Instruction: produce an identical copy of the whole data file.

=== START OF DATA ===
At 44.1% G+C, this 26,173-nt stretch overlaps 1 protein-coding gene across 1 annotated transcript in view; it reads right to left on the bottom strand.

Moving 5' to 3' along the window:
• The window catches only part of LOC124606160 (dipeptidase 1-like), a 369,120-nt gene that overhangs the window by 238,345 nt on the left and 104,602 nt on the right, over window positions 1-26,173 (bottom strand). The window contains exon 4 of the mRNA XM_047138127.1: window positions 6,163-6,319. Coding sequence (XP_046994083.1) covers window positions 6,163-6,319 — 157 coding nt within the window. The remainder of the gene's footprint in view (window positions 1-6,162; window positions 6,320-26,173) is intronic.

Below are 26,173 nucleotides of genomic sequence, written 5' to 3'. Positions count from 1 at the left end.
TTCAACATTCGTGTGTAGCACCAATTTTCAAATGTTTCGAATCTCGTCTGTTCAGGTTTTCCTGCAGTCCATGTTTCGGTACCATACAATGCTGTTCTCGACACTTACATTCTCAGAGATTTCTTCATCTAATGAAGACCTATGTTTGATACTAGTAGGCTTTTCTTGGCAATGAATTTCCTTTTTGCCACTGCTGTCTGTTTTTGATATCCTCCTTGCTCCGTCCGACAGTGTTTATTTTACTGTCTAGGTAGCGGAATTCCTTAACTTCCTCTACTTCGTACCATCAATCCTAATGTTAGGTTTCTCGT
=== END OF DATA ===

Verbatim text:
At 44.1% G+C, this 26,173-nt stretch overlaps 1 protein-coding gene across 1 annotated transcript in view; it reads right to left on the bottom strand.

Moving 5' to 3' along the window:
• The window catches only part of LOC124606160 (dipeptidase 1-like), a 369,120-nt gene that overhangs the window by 238,345 nt on the left and 104,602 nt on the right, over window positions 1-26,173 (bottom strand). The window contains exon 4 of the mRNA XM_047138127.1: window positions 6,163-6,319. Coding sequence (XP_046994083.1) covers window positions 6,163-6,319 — 157 coding nt within the window. The remainder of the gene's footprint in view (window positions 1-6,162; window positions 6,320-26,173) is intronic.

Below are 26,173 nucleotides of genomic sequence, written 5' to 3'. Positions count from 1 at the left end.
TTCAACATTCGTGTGTAGCACCAATTTTCAAATGTTTCGAATCTCGTCTGTTCAGGTTTTCCTGCAGTCCATGTTTCGGTACCATACAATGCTGTTCTCGACACTTACATTCTCAGAGATTTCTTCATCTAATGAAGACCTATGTTTGATACTAGTAGGCTTTTCTTGGCAATGAATTTCCTTTTTGCCACTGCTGTCTGTTTTTGATATCCTCCTTGCTCCGTCCGACAGTGTTTATTTTACTGTCTAGGTAGCGGAATTCCTTAACTTCCTCTACTTCGTACCATCAATCCTAATGTTAGGTTTCTCGT